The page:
At risk of sounding like another yawn worthy ‘what has changed five years on from Lehman Brothers’ blog, we thought it would be interesting to explore how the biggest banking collapse in living memory might have played out in today’s world […]
At risk of sounding like another yawn worthy ‘what has changed five years on from Lehman Brothers’ blog, we thought it would be interesting to explore how the biggest banking collapse in living memory might have played out in today’s world of social media.
Sure, an unnerving lack of internal and external communications may have helped fuel the collapse of the investment bank, but 2008 was a time when hashtags could be misconstrued as the latest smoking craze amongst suburban youths, and an API was more likely to be confused with an exotic derivative. In 2008, it was traditional media that ruled the roost in financial services, well, just about.
This was a period where the minds of the press were racing faster than Dick Fuld on a million dollar speedboat. Journos across the globe waited anxiously, pens poised, for the latest announcement from the US Federal Reserve. And the ‘will they won’t they?’ possibility of a bailout for Lehman seemed to last an eternity as Bernanke, Paulson, Geithner and co. held the financial fate of millions in their hands.
How times have changed. Today, Twitter is a primary source for news before it breaks. Unfortunately however, it is not necessarily the greatest tool for making sense of what is being said.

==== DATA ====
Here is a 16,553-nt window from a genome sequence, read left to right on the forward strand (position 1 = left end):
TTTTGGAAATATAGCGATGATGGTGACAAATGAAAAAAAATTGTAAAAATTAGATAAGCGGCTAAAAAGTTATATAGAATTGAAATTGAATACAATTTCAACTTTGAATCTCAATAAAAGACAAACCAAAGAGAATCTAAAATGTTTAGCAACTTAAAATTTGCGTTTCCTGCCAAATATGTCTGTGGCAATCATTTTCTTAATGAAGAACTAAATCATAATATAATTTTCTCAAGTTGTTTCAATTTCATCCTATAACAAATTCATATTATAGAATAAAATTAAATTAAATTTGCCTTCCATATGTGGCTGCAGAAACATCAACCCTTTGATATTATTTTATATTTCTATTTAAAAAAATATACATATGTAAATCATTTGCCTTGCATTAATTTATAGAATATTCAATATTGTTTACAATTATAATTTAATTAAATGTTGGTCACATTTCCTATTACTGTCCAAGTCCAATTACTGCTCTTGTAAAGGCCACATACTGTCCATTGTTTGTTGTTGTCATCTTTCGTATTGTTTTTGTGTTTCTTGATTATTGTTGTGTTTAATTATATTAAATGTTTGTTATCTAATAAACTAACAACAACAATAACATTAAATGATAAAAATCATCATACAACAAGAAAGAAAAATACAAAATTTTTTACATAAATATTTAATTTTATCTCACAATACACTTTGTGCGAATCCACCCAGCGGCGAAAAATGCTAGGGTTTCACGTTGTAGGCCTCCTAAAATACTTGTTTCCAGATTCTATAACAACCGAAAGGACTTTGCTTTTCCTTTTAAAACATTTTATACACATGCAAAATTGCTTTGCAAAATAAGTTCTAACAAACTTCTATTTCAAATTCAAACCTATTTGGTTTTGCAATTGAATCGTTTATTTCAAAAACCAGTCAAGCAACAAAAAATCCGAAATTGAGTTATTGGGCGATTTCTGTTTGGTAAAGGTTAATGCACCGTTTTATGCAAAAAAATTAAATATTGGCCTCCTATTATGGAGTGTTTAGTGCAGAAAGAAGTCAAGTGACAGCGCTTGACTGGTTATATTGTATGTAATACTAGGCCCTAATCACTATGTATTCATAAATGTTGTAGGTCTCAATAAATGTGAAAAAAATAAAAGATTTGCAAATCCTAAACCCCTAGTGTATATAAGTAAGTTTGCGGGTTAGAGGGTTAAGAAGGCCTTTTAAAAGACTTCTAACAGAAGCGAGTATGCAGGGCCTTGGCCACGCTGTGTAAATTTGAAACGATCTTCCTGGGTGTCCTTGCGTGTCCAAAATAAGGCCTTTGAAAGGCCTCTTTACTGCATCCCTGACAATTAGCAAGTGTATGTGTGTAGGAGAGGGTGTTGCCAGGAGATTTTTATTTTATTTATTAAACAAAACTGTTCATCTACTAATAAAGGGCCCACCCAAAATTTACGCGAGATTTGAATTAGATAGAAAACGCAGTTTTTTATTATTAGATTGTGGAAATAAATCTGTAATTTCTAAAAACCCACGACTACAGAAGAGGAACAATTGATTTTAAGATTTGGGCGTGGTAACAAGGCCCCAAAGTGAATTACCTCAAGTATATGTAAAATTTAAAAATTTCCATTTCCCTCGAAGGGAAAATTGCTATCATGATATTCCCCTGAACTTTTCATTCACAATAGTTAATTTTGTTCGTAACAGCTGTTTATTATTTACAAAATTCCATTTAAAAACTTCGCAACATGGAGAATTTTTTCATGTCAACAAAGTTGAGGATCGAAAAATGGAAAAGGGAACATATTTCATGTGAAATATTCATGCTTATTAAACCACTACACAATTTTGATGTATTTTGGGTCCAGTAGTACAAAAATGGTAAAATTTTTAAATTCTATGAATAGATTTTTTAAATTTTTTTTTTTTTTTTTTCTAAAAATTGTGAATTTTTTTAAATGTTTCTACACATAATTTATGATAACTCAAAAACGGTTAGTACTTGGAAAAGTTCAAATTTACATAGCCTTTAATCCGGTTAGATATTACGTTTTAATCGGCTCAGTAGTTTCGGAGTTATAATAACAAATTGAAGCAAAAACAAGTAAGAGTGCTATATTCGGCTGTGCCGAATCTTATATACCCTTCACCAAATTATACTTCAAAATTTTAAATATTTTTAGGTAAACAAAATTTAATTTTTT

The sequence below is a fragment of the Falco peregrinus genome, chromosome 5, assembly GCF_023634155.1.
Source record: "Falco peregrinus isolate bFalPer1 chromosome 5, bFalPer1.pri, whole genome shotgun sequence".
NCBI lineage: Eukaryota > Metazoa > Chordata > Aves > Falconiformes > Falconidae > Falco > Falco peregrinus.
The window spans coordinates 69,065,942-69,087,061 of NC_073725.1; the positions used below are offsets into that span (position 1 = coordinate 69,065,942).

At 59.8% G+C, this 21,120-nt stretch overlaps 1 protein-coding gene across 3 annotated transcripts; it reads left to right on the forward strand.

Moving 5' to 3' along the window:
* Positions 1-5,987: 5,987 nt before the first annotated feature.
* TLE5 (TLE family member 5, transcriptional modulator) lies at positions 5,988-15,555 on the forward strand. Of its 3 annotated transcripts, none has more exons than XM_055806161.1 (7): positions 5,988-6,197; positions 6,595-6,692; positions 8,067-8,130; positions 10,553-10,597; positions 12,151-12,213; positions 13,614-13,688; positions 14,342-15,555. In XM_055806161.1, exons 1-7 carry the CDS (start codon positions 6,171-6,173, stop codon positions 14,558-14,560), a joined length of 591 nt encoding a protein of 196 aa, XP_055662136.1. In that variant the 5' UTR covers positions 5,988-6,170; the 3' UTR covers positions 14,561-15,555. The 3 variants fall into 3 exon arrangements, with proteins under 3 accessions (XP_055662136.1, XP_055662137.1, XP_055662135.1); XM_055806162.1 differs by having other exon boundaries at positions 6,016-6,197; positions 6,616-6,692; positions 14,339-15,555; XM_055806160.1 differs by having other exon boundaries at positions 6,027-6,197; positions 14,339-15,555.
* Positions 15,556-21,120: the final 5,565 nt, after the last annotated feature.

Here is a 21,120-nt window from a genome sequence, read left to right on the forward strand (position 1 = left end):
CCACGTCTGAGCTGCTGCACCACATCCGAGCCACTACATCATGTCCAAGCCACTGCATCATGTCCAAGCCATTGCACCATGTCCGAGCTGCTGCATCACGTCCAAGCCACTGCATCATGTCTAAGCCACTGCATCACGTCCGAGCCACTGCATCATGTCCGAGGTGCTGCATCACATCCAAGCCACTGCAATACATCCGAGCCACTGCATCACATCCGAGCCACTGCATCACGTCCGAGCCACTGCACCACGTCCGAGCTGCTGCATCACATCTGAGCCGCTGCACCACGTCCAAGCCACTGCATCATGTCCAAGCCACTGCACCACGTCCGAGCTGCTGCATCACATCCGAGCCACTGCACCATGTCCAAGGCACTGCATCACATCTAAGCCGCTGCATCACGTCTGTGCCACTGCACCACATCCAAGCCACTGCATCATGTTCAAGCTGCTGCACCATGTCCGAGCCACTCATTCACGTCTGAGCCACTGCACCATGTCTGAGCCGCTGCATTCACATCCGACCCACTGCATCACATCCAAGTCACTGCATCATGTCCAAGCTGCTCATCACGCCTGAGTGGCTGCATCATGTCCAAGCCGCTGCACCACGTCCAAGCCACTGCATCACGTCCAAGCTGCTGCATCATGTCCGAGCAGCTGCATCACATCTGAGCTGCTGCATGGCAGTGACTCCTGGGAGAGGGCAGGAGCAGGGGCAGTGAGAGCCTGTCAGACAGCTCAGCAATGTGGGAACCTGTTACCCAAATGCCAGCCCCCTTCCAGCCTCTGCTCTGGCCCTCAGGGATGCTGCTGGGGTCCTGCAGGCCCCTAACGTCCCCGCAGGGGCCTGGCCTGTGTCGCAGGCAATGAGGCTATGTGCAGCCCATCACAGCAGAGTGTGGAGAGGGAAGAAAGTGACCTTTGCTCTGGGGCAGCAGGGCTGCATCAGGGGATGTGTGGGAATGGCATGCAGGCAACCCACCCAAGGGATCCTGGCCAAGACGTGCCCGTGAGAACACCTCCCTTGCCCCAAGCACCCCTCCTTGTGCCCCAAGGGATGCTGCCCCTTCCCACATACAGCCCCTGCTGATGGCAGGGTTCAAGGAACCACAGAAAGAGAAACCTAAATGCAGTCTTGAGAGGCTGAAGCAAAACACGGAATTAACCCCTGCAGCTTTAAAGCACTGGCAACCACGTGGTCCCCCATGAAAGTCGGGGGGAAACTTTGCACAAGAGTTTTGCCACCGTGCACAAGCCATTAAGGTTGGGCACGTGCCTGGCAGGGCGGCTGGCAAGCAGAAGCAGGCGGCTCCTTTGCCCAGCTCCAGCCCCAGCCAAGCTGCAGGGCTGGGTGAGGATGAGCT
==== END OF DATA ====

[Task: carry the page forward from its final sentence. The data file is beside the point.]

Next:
When it comes to something as complex as the sub-prime mortgage collapse, where even those with a rudimentary knowledge of financial services would be unlikely to know the difference between a CDS and a CDO, information broken by a medium such as Twitter could easily have been misunderstood, or the source misinformed. In the case of Lehman Brothers, would trending topics or messages such as ‘BofA is going to buy Lehman Brothers,’ have changed how investors reacted? Or would a ‘@Bernanke backs Barclays bid for Lehman Brothers’ tweet have prevented already nervous investors from pulling their money sooner? Imagine if the BofA acquisition of Merrill Lynch was rumoured over Twitter ahead of time?
Granted, it is always difficult to predict how markets would react, but in an era where more firms are embracing social media analysis as part of long and short term trading strategies, it is hard to imagine Twitter not having some impact, if not just for the sheer speed of which it communicates information. Twitter serves up a constant stream of updates as situations progress. The good news is that the overtly vocal nature of Twitter means other people, often working in comms, tend to immediately correct these errors, which would have been important in the case of Lehman Brothers.
As many still struggle to fully comprehend the events of 2008, it’s hard to imagine how, from a communications perspective, Twitter would have made life easier for those taking the decisions that changed the world. This is not to say that Twitter is without its benefits. Indeed, more and more firms are finding new ways to accurately separate credible data from the general social noise.
One thing’s for certain, firms in the financial services arena can no longer choose to ignore the influence of Twitter as a part of their communications strategy.